I want to stress that I'm not making any of the following arguments:
* Dean should be permitted to post to tools.ietf.org addresses--I don't care
* We should not ban people who have PR actions against them from tools.ietf.org
- after consideration, I think banning specific people who have PR actions
against them from posting to tools.ietf.org is fine
* The person running tools.ietf.org should not do something about abuse -
absent any specific policy I think they should exercise good judgment
"Brian" == Brian E Carpenter
Brian> On 2009-04-21 02:44, Dave CROCKER wrote:
Andrew Sullivan wrote:
On Fri, Apr 17, 2009 at 04:18:06PM -0400, Sam Hartman wrote:
My question is whether treating tools.ietf.org aliases as IETF
>>>> is reasonable policy.
>>> In my opinion, it is.
Brian> But the question is not whether they are IETF lists. It's
Brian> whether they are official in the sense that IETF
Brian> office-holders (such as WG chairs, ADs and IAB members) are
Brian> obliged to read what is sent to them, in order to exercise
Brian> their duties under our process BCPs.
I think that's one of two questions. I believe that most of the
review directorates assumes that sending mail to *-chairs or
draft-*(_at_)tools(_dot_)ietf(_dot_)org is an entirely appropriate way to send
comments. I'd be really incredibly put out if a wg ignored my review
comments because I sent to a tools.ietf.org address rather than the
draft authors. Similarly, I'd be incredibly annoyed if I sent a bof
proposal to int-ads(_at_)tools(_dot_)ietf(_dot_)org and it was bitbucketed
my choice of address.
I have high confidence that
1) Chairs, ADs and draft authors should not treat legitimate mail to
tools.ietf.org differently than mail to the individual email address.
2) Restricting someone's access to tools.ietf.org significantly
impacts their ability to participate in certain ietf processes,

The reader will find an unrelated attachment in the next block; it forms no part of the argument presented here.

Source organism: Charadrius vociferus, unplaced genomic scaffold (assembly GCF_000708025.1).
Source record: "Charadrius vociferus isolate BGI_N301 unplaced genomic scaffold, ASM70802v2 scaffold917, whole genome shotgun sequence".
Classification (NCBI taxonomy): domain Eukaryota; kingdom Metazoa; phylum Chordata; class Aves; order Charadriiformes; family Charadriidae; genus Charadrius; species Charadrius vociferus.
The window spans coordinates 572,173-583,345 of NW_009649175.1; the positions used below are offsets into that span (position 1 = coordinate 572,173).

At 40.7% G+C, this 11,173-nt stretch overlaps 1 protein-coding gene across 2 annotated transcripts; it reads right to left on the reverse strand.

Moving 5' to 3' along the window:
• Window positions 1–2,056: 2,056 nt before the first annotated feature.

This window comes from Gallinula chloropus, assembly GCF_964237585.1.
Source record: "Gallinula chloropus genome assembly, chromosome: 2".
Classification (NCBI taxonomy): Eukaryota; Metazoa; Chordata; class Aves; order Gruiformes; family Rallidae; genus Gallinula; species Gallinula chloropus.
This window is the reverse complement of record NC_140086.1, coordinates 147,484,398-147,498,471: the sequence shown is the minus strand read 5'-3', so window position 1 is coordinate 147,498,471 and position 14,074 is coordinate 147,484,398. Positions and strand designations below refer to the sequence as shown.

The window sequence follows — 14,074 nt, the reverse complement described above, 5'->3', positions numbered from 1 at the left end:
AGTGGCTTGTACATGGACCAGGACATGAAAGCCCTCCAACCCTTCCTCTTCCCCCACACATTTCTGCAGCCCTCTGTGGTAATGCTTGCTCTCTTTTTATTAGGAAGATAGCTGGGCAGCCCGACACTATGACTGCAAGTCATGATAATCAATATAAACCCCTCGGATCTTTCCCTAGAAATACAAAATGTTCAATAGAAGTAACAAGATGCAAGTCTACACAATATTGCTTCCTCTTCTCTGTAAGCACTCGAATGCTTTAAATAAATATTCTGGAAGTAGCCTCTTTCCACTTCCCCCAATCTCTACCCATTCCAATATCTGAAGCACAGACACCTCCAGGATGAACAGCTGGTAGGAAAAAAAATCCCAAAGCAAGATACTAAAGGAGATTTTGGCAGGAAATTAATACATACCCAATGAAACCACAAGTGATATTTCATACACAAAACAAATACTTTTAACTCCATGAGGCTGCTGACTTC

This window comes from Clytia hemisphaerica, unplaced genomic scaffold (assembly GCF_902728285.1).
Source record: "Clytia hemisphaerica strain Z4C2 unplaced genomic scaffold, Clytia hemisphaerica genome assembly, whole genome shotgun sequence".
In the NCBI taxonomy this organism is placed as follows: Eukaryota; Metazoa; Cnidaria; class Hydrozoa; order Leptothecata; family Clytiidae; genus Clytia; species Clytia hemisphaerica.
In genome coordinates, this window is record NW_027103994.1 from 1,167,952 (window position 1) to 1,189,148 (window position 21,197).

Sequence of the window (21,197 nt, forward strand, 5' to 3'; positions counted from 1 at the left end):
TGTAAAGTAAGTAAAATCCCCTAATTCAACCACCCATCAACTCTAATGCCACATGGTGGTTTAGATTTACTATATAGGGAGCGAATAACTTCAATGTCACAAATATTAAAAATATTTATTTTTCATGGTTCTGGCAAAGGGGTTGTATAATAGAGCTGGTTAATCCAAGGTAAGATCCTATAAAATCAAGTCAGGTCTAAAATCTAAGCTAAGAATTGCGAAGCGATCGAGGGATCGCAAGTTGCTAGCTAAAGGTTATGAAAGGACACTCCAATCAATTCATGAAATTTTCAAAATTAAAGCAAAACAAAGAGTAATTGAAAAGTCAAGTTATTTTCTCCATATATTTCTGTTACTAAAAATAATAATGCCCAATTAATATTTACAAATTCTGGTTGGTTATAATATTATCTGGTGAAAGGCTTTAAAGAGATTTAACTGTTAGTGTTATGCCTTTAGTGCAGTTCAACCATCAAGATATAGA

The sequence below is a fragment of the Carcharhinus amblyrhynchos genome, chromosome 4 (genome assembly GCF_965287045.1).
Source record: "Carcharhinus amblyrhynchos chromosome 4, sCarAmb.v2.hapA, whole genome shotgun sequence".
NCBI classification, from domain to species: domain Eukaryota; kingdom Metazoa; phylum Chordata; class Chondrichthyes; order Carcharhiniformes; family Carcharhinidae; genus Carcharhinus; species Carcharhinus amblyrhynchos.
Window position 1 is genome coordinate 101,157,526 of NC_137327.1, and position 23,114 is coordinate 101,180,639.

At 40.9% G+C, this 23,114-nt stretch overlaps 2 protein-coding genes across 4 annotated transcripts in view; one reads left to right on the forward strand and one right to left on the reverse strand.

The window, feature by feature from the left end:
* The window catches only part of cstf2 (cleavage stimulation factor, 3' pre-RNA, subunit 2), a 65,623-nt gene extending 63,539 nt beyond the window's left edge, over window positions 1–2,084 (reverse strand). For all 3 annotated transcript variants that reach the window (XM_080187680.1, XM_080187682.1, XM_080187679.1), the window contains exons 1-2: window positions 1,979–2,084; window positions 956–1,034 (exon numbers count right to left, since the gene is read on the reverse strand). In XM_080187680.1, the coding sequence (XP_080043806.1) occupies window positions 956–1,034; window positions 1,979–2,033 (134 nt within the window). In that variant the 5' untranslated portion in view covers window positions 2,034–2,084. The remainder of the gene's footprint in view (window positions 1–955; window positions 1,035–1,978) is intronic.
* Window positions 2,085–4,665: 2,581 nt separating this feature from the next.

including cross-area reviews, etc. It does not make it impossible;
it requires them to do more work than someone who is not restricted.
3) It is possible to abuse the tools.ietf.org mailing lists. Doing so should
be dealt with.
4) It is possible to abuse an individual's mail address. Doing so should be
5) There are situations where it would be reasonable for an AD, chair,
or author to block mail they were receiving at their individual
address to deal with spam, abuse, etc.
So, in some sense I do think that the tools aliases have some official
status in that they significantly facilitate review within our
processes. I think it would be a big problem if they were unreliable,
if we granted access to them unfairly, etc. I also think it would be
a big problem if they were abused in a manner where people started
discarding legitimate traffic.
I think that our spam-/list policies are a bad fit for the tools
lists. The spam/list policies are designed to provide spam control
and abuse handling for relatively large discussion groups. Having the
archive remain useful is important to our lists, but not to the tools
lists. Similarly, the availability of a public archive allows someone
to see if their postings are making it through.
In contrast each tools alias reaches a fairly small number of people.
Certain network effects--for example the tendency of a flamewar to
break out because of the actions of a small number of recipients are
less likely. For example, I don't think it would make sense to
suspend someone from posting for a few days until they cool down from
the tools aliases although this has often been done with WG lists.
I think that the boundaries for taking action are likely different for
the tools aliases than for lists. In many cases individual mail
filters will be better tools to apply than anything global.
In conclusion, I do agree that abuse management for tools.ietf.org is
necessary. I simply don't believe that assuming all our list/spam
policies apply makes sense. I think that considering those policies
and especially the principles behind them (good luck figuring out what
those are) would be a good idea. I also don't think we need to spend
a bunch of time defining policies; until the tools maintainers do
something we disagree with, I see no need to spend a lot of time on
Ietf mailing list